Reading this, you may have noticed a lot of “me” and “I.” This is because up until now, that is how I looked at things. I wanted to get myself out of the military and on with my life. Around this point probably marks my first steps into socialism. Things became less about me I suppose. I started thinking about the Iraqi people and the politics of war-making. While flying overhead watching oil fields on fire, seeing countless bomb craters that made the country look like the moon, while transporting prisoners, while strapping down the coffins of soldiers younger than me and probably just as naïve in many ways, I began to detest what I was a part of. The military does not teach you to ask questions like “Why?” But once I started opening up that box to see what was inside it was impossible to turn back. I ask for no sympathy or pity. That should be saved for those we killed, wounded and displaced.
July 30, 2005 my father flew down to Texas to pick me up. A few weeks prior I was still deployed in Iraq. I still remember what an old Lt. Colonel told me and two friends before we left Iraq to out-process the military. To paraphrase: “Young men… I want you to get home and see your families. Have a great time. Be proud of your service, but realize that this never goes away. Don’t try to push it away. Learn to manage it.”
I had no appreciation for those words at that time. By this time I had been gone more than two of the previous three years. The food, smells, sounds, and pace of returning home can be refreshing and jarring at the same time. I was so happy to be home safe and sound, leaving the military behind. I was ready to begin my life.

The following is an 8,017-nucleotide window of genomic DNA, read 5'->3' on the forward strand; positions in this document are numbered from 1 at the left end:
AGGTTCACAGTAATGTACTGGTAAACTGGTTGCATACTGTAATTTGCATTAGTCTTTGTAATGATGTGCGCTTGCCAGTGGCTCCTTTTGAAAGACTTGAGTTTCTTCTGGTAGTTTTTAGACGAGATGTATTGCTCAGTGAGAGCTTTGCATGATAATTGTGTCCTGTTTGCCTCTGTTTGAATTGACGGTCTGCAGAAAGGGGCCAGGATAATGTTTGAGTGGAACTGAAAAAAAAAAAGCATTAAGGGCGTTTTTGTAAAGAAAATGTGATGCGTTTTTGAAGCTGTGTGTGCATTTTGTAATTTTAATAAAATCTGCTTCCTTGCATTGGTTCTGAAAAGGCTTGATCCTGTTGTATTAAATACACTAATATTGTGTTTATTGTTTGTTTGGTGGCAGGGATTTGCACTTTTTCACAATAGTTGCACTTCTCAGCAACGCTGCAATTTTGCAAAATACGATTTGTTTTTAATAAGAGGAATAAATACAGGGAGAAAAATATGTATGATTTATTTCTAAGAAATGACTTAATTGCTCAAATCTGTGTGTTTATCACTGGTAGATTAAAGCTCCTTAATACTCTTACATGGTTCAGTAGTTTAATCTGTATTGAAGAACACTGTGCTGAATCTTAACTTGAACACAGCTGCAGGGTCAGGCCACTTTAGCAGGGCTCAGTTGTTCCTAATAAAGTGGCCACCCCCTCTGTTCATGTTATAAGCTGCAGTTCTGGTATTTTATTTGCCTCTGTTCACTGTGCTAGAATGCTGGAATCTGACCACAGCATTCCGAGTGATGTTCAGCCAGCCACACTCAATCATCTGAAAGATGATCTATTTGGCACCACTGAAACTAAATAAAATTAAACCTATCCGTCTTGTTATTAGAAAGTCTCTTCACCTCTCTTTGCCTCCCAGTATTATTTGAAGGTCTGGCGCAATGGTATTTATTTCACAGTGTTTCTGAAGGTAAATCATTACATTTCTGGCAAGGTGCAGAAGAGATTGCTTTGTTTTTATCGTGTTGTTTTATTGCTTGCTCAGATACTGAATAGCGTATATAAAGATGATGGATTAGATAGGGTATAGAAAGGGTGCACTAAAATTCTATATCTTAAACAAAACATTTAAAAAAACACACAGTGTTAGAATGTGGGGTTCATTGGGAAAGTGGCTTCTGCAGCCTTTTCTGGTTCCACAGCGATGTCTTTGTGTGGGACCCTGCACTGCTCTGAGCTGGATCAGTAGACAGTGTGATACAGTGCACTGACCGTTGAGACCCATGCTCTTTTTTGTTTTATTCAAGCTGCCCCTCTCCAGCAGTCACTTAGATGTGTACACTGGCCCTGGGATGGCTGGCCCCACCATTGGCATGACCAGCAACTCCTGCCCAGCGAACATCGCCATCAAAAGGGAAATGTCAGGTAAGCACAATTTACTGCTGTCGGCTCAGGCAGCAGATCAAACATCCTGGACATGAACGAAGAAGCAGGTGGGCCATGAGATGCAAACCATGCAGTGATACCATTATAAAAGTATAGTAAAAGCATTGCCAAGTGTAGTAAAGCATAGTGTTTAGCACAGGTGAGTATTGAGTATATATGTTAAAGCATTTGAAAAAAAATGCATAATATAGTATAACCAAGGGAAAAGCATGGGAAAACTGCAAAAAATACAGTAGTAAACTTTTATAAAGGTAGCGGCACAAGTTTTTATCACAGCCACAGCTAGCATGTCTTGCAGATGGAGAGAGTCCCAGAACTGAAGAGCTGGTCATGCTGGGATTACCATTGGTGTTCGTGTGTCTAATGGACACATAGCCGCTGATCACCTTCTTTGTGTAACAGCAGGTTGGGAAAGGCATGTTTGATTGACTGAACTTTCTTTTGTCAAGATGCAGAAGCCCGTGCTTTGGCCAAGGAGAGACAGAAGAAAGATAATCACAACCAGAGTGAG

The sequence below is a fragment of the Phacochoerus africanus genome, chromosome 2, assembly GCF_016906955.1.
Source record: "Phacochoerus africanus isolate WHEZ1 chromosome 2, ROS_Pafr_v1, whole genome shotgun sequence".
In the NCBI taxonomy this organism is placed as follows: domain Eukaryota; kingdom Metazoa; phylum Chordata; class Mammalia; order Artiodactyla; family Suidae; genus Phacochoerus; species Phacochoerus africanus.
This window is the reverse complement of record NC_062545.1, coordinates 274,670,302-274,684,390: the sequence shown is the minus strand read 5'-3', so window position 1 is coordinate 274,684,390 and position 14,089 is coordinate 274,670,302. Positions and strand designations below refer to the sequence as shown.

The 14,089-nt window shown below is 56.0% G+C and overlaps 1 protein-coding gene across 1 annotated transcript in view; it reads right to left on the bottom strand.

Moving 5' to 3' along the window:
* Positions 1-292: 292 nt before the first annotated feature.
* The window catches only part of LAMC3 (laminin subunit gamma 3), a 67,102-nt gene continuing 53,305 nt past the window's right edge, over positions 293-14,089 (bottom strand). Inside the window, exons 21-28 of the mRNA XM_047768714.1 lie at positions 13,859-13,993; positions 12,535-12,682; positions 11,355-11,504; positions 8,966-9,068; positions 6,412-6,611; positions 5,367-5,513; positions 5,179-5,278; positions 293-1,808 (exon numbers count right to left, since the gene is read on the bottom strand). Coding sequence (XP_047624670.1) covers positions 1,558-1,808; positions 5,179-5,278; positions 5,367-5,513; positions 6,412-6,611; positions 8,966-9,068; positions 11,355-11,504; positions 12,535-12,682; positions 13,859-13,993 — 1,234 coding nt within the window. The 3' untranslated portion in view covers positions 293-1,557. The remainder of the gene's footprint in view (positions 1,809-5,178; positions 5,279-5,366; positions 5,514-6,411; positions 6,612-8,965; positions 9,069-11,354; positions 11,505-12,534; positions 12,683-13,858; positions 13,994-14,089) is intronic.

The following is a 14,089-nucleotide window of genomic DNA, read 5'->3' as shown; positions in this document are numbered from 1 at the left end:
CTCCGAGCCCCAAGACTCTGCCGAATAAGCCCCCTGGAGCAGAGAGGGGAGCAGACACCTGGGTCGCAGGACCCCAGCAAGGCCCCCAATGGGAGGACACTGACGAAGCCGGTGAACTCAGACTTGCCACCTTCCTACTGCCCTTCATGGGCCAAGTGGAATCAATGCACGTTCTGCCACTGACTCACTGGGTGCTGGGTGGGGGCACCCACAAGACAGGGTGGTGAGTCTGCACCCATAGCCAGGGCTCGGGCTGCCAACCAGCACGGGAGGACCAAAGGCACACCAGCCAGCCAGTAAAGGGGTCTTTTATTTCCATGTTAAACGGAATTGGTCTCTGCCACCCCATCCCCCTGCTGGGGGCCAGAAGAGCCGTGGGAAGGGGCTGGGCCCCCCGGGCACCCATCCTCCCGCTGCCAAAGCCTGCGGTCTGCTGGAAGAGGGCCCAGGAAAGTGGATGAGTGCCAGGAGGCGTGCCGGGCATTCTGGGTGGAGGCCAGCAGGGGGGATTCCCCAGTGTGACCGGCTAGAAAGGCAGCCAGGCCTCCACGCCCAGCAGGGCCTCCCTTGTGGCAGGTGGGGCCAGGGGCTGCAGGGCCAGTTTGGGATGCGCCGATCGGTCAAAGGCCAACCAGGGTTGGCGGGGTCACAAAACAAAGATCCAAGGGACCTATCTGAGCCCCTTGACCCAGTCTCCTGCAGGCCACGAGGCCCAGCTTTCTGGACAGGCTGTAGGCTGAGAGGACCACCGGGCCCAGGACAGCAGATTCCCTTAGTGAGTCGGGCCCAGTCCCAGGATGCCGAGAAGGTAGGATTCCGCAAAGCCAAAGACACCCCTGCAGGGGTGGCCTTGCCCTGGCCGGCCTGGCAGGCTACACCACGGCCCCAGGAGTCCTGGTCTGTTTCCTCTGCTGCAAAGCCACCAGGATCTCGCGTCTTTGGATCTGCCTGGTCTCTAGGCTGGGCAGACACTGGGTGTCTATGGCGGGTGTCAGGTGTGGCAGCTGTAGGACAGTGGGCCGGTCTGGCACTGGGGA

I am older now and have not thought as much about this period of my life. I get choked up thinking about that weird mixture of hope and anger I had at that time. My family and friends were happy to see me of course. But, like many veterans, you start to realize your head is in one place and their lives have continued to move on while you seem stuck in Iraq or wherever else they sent you. I was so angry. Why weren’t they angry like me?
I enrolled in college right away because I knew I had to keep busy. I chose business because “jobs,” or something. I remained confused and angry but was lucky to have some great professors who truly began to contextualize and radicalize my thoughts. If I had enrolled at 18 I doubt these professors would have had the effect they did. By sophomore year it clicked for me. I would become an urban educator in Milwaukee Public Schools. I decided this would be my penance to humanity and I would use my experiences to teach my future students to think critically about stuff I simply did not understand before I joined.
August 30, 2012 was my first day in Milwaukee Public Schools. I learned quickly that those deployments would serve me well in my struggling high school classroom. I had bearing. I could dig deep to maintain standards or just create new opportunities for students. I knew some things about true teamwork and maybe even a little leadership depending on which student you talked to. My mostly poor students would go on to teach me things about my community I never truly grasped even if I tried to understand in college. These were mostly poor students of color in a hyper segregated city. I began to connect all of it together. It was capitalism. Capitalism forced me to go to Iraq whether it be for the GI Bill or the war hawks in Congress paid off by the oil industry. It was capitalism that kept over 90 percent of my students in miserable poverty in my hyper segregated city. I had stumbled right into socialism. I suppose George Bush could be thanked for this.
My journey does not make me special. I made the choice to join. I was simply forced to look in the mirror and rebuild my own moral and political framework. The terrible things I was a part of in the military inform me to this day. The experience drives me to be better. It motivates me from a deep place to keep pushing. I have learned to manage it. There is no turning back now. I am ready to do battle against capitalism for the long haul.